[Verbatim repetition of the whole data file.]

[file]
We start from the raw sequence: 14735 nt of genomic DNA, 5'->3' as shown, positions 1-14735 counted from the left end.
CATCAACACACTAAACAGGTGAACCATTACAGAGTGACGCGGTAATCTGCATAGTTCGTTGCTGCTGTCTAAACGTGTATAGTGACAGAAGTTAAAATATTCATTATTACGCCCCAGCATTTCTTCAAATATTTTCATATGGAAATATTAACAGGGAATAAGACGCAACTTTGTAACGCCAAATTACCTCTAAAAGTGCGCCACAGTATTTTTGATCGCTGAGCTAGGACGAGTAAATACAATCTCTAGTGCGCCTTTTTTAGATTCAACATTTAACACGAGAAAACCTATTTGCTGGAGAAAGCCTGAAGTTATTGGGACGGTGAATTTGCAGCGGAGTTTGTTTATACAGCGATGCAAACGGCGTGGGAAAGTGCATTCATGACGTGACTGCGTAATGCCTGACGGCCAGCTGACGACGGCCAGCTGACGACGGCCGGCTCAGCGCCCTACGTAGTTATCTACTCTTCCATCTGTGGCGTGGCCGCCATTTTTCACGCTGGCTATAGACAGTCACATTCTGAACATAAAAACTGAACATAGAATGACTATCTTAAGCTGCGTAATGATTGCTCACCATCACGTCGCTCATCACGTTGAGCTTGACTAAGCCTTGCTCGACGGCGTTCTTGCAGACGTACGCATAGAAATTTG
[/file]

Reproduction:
We start from the raw sequence: 14735 nt of genomic DNA, 5'->3' as shown, positions 1-14735 counted from the left end.
CATCAACACACTAAACAGGTGAACCATTACAGAGTGACGCGGTAATCTGCATAGTTCGTTGCTGCTGTCTAAACGTGTATAGTGACAGAAGTTAAAATATTCATTATTACGCCCCAGCATTTCTTCAAATATTTTCATATGGAAATATTAACAGGGAATAAGACGCAACTTTGTAACGCCAAATTACCTCTAAAAGTGCGCCACAGTATTTTTGATCGCTGAGCTAGGACGAGTAAATACAATCTCTAGTGCGCCTTTTTTAGATTCAACATTTAACACGAGAAAACCTATTTGCTGGAGAAAGCCTGAAGTTATTGGGACGGTGAATTTGCAGCGGAGTTTGTTTATACAGCGATGCAAACGGCGTGGGAAAGTGCATTCATGACGTGACTGCGTAATGCCTGACGGCCAGCTGACGACGGCCAGCTGACGACGGCCGGCTCAGCGCCCTACGTAGTTATCTACTCTTCCATCTGTGGCGTGGCCGCCATTTTTCACGCTGGCTATAGACAGTCACATTCTGAACATAAAAACTGAACATAGAATGACTATCTTAAGCTGCGTAATGATTGCTCACCATCACGTCGCTCATCACGTTGAGCTTGACTAAGCCTTGCTCGACGGCGTTCTTGCAGACGTACGCATAGAAATTTG